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 Table of Contents  
CLINICAL REPORT
Year : 2008  |  Volume : 8  |  Issue : 2  |  Page : 126-130

Ersatz Gingiva


Department of Prosthodontics, S. R. M Dental College, Bharati Salai, Ramapuram, Chennai, Tamil Nadu, India

Date of Web Publication27-Oct-2008

Correspondence Address:
Gopi Naveen Chander
496, 3rd Main Road, T.N.H.B Colony, Velachery, Chennai-600 042, Tamil Nadu
India
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Source of Support: None, Conflict of Interest: None


DOI: 10.4103/0972-4052.43646

Clinical trial registration None

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  Abstract 

Artificial gingival substitution is a compliant entity for managing gingival recession conditions, where muco-gingival surgery is anticipated to produce less than sought-after outcome. Although there are illustrated methods of prosthetic gingival replacement in association with fixed partial dentures in literature, there is no accessible documented method in hand for gingival substitution in combination with removable partial dentures. This article will establish and state novel methods of artificial gingival substitution, in union with removable partial dentures. Three different modalities are depicted, each with a case report, thereby emphasizing the science, materials and techniques in the wake of each modality.

Keywords: Black triangle, block-out impression, gingival veneer


How to cite this article:
Venkat R, Chander GN, Vasantakumar M. Ersatz Gingiva. J Indian Prosthodont Soc 2008;8:126-30

How to cite this URL:
Venkat R, Chander GN, Vasantakumar M. Ersatz Gingiva. J Indian Prosthodont Soc [serial online] 2008 [cited 2019 Aug 23];8:126-30. Available from: http://www.j-ips.org/text.asp?2008/8/2/126/43646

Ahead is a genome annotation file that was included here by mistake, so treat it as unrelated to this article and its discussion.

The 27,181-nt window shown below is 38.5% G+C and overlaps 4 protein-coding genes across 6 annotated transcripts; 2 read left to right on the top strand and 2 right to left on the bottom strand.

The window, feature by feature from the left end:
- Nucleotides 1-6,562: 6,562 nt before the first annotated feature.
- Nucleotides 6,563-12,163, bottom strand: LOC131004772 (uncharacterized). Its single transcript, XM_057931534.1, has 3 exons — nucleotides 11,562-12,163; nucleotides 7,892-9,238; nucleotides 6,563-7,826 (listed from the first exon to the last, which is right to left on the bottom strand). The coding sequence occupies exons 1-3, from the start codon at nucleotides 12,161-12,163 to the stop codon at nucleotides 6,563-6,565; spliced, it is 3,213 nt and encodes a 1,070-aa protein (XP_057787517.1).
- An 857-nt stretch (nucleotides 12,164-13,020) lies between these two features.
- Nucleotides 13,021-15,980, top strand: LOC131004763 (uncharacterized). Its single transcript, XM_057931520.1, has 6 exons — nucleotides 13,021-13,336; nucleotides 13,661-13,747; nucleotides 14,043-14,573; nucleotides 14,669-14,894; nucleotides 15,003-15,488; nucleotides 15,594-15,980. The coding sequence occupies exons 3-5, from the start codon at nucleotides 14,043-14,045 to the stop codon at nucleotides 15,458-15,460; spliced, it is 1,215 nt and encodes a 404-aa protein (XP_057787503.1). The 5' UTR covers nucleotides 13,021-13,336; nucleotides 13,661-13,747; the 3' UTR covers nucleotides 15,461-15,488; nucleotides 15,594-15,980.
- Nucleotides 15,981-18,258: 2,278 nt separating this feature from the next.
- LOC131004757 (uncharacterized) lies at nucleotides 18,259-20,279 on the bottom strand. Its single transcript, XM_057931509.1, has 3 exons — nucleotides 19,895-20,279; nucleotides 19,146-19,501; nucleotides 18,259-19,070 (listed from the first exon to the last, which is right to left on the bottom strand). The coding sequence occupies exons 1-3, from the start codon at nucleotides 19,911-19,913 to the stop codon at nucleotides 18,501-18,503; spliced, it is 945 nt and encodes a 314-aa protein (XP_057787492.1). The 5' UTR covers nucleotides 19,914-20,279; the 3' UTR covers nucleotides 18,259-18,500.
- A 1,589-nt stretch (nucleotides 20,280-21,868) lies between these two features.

Introduction Top


Gingival recession is the most common clinical manifestation of all the oral diseases, as it has an incidence rate of as high as 100% in adults above 50 years of age. [1] A gratifying smile is an assembly of various components. Marginal gingiva and inter-dental papilla, having high aesthetic value, are mulled over as the chief components of a smile. Gingival recession can cause loss of inter-dental papilla and lead to open embrasures, which show in the form of black triangles.

The black triangles that appear as a result of gingival recession will distort an amiable smile. The condition can be corrected or managed by two approaches. The first option is muco-gingival surgery or gingival plastic surgery, with gingival augmentation coronal to the recession. This is suitable for mild to moderate type of gingival recessions. In severe gingival recession conditions, as in grade III and grade IV recessions, muco-gingival surgeries may give less predictable esthetic results or might cause recurrence.

The second option, gingival replacement with artificial substitutes, is more helpful in managing severe gingival recession situations. Prosthodontists can unravel the problem of severe gingival recession through this second option. There are methods of replacing gingiva in association with a fixed partial denture, by using gingival porcelains and silicones etc., that have been already stated in the literature. [2],[3] But there is no documented method available that describes gingival substitution in combination with a removable partial denture.